Electronic drum modules process the data provided by the drum triggers in order to generate sounds in real time. It's quite challenging to make a good drum module, as it needs to process all the triggers' signals, synthesize the sounds, and play them within a few milliseconds. To achieve such results, the software has to be both flexible and fast. When I started to write the source code in C++, I opted for the Raspberry Pi B in order to run the software. That led to RaspiDrums.
At first, I just wanted to make sure that the Raspberry Pi B was powerful enough to be a decent drum module. That's why the hardware had to be as simple as possible (MCP3204, and accelerometers evaluation boards as drum triggers), and the software headless in order to run in real-time. RaspiDrums showed good results, and demonstrated a latency lower than 10ms.
A few days before that result, the Raspberry Pi's official touchscreen was released, and the very cool thing about it is that it doesn't use the GPIO at all, so, it doesn't interfere with the ADC chip (which uses the SPI bus). Thus, I started to work on a GUI for RaspiDrums, using Gtkmm (a C++ wrapper for Gtk). Although I didn't publish my work, the results were quite good, even with the slow CPU of the Raspberry Pi B+. It was clear in my mind that RaspiDrums was going to become eXaDrums, which is just a fork of the former. Now I use a Raspberry Pi 3B+, and the system works very reliably with a latency that is below 8ms.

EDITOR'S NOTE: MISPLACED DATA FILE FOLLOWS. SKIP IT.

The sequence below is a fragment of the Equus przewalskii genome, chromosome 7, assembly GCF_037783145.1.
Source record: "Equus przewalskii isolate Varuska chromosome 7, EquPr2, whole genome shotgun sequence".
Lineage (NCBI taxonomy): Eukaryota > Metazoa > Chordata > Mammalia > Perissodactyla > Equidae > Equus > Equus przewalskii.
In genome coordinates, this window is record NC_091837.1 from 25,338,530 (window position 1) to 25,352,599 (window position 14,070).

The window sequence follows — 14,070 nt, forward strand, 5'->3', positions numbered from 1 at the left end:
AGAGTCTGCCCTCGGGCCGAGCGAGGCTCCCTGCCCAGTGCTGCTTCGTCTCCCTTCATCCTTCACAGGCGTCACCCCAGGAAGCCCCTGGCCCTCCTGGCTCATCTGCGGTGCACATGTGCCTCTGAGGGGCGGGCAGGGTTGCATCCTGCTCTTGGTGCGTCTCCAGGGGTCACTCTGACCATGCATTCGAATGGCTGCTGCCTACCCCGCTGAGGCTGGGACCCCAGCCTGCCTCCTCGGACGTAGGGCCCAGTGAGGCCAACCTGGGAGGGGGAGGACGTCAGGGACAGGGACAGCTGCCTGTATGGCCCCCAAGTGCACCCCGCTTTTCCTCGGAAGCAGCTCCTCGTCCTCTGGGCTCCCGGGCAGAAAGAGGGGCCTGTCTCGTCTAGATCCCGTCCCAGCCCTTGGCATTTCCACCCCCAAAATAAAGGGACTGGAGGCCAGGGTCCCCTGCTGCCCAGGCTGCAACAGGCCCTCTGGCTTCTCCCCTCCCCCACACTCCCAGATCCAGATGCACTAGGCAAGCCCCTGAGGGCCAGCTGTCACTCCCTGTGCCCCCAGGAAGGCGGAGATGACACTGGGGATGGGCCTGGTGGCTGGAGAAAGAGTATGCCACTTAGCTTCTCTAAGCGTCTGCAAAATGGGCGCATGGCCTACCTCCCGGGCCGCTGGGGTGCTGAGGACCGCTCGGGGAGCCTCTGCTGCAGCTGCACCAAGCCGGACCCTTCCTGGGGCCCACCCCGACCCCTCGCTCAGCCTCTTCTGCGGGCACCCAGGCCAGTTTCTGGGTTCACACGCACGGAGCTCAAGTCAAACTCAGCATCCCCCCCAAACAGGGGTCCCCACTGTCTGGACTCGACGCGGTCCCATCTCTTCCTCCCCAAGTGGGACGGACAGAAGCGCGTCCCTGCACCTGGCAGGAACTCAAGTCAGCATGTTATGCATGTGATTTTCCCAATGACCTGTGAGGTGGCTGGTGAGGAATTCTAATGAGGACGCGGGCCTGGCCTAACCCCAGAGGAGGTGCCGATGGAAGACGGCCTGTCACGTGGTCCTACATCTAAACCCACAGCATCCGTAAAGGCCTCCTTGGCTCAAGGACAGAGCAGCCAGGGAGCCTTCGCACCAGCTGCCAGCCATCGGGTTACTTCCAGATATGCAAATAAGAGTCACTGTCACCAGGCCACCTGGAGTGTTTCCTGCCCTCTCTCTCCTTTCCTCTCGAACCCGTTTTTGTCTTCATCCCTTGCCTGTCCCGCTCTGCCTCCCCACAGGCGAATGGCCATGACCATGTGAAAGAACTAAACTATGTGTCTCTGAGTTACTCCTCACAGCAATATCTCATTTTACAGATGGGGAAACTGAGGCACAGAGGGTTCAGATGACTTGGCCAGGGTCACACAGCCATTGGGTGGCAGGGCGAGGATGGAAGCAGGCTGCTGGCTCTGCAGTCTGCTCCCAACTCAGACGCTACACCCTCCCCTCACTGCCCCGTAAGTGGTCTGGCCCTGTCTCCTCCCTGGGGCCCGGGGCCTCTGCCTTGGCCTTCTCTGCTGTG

How to play drums with eXaDrums!
There is a script to install eXaDrums automatically on your Linux OS, all you need is to follow the instructions listed here.
Once everything is installed and configured, you can have fun and play drums, or you can train and improve your skills by using the built-in metronome.